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Global mobilisation to defend the right to strike

by Clare Speak

With the right to strike being attacked globally, trade unions have declared an international day of action on 18 February.

The day of action in support of the right to strike was announced by the International Trade Union Confederation (ITUC) following a dispute with the employers’ group in the International Labour Organization (ILO), who are denying the very existence of the right.

Since 2012, the employers’ group has insisted that ILO convention 87 on freedom of association does not actually guarantee workers any right to strike.

Jeffrey Vogt, head of the legal department at the ITUC, told Equal Times the employers group was “denying decades of consistent jurisprudence and in fact their own past support.”

He added that they had “challenged whether the ILO even had the competency to interpret their own conventions” in an apparent attempt to undermine the ILO’s international authority and ability to extend fundamental rights, including to strike, to workers in many countries.

“Despite the employers’ insistence, they have refused to test their beliefs before the International Court of Justice, leaving the ILO deadlocked,” he said.

“The ITUC has called for a day of action on 18 February to make it clear that workers will not give up their internationally-protected right to strike, and expect governments to respect this right both at the national and international level.”

 

Global attacks on the right to strike

The right to strike is already frequently restricted in law and violated in practice around the world, according to the ITUC’s Global Rights Index, with shocking examples found on every continent.

When the Korean Railway Workers’ Union (KRWU) called a strike at the Korea Railroad Corporation (KORAIL), KORAIL responded by firing more than 6,700 workers, meaning almost all the workers who went on strike lost their jobs.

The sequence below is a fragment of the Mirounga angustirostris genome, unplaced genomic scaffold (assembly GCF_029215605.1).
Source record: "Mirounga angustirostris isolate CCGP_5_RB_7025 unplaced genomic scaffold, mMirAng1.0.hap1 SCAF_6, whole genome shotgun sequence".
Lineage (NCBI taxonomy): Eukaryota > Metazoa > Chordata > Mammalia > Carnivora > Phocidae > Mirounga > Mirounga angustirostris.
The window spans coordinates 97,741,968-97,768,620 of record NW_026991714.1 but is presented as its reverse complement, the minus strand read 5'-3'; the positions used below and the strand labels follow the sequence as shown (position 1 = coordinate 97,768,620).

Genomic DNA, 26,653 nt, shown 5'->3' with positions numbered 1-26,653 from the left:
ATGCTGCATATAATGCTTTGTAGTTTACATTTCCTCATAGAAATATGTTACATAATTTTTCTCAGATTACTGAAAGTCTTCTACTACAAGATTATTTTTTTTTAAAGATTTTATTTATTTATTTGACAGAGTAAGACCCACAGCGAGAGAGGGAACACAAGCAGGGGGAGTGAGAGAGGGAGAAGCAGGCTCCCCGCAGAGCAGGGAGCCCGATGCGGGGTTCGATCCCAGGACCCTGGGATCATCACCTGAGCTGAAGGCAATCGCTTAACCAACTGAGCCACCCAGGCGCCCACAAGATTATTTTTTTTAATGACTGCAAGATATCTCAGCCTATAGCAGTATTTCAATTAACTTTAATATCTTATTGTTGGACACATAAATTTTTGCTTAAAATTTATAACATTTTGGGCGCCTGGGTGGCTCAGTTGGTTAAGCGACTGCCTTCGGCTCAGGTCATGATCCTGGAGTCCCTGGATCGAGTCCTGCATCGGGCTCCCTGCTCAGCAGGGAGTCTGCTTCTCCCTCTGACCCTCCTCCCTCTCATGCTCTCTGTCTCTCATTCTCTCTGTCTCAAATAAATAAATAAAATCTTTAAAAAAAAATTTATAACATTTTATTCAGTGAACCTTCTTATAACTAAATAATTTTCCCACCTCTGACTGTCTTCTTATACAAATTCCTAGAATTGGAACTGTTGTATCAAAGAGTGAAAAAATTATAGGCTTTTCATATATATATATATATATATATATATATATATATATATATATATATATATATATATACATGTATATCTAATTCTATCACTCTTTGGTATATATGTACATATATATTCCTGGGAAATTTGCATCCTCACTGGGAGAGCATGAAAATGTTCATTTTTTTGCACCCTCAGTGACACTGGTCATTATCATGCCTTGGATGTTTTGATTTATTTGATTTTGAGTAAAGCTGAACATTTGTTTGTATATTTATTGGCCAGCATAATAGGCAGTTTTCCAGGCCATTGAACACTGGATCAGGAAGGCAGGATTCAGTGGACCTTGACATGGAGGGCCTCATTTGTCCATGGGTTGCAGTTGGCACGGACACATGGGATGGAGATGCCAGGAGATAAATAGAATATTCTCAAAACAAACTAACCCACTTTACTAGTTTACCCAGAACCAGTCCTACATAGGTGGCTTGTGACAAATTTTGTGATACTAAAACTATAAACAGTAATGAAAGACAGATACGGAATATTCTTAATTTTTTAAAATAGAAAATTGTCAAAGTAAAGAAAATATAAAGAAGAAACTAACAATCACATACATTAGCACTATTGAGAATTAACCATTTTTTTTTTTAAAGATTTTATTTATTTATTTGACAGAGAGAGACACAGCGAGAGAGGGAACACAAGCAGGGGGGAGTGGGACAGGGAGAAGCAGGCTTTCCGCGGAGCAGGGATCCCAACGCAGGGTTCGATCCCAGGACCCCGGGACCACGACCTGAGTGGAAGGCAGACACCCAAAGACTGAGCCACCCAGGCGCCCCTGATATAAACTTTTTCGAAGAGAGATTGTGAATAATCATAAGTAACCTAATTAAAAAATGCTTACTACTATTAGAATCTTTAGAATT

There are reports of a repressive anti-union climate in the country, with the current government known for siding with the country’s major corporations on labour issues.

After deadly protests in Cambodia’s garment sector last year, local business groups took out advertisements in the local press which repeated the claim of ILO employers’ groups that “the right to strike is not a fundamental right” and is not provided for in the ILO’s Convention 87.

In Swaziland, five leaders from the Swaziland Transport and Allied Workers Union (STAWU) were prosecuted under the country’s Road Traffic Act for holding a union gathering in the airport car park. These charges still hang over them today.

In Spain, 260 workers are also currently facing prosecution for taking part in strike action.

The economic crisis has been cited by the current Spanish government as the reason for rolling back labour rights, particularly those of young people.

According to Jesús Gallego, International Coordinator with the public sector union FSP-UGT in Madrid, the current Spanish government has started a process with the sole aim of “criminalising the right to strike and to demonstrate.”

“Forty years have passed since people in Spain got their right to strike and demonstrate. Many took these rights for granted. Now it seems we might have been wrong,” he said.

“Today, Spain is re-joining a shameful blacklist of countries where the criminalisation of trade union rights is a reality: Guatemala, Algeria, Belarus, South Korea, Greece, Honduras, and Colombia, among others.”

Regressive measures also exist in the USA.

Loopholes and weaknesses in the National Labor Relations Act mean employers have been able to replace striking workers permanently, or effectively prevent them from forming a union.

Federal government employees are prohibited from striking, as are most other public employees covered by state laws.

By contrast, in Canada a landmark ruling by the Supreme Court earlier this year asserted that the right to strike is an essential part of a meaningful collective bargaining process and is protected in the Canadian constitution.

The Court found that a law which denied a number of public sector workers the right to strike for was unconstitutional.

At the same time there is new hope in Greece, with the new Syriza-led government deciding to reverse the dismantling of labour laws by the previous government.

Actions on February 18 have so far been planned by members of trade unions in countries including Thailand, Cambodia, New Zealand, Pakistan, India, Korea, Russia, Turkey, Uganda, Botswana, Colombia, Spain, France, Belgium, Slovakia and Ukraine.

Announcing support for the action, Rosa Pavanelli, the General Secretary of Public Services International (PSI), stated: “Labour clauses that refer to ILO standards are no guarantee for the respect of workers’ rights if the ILO’s authority continues to be undermined. That is why this is a priority issue for all workers.”

In March 2015, the ILO Governing Body has to take a decision on the resolution of the conflict between the workers and employers’ groups. If no agreement can be reached, the ITUC will demand a referral to the International Court of Justice for an advisory opinion.

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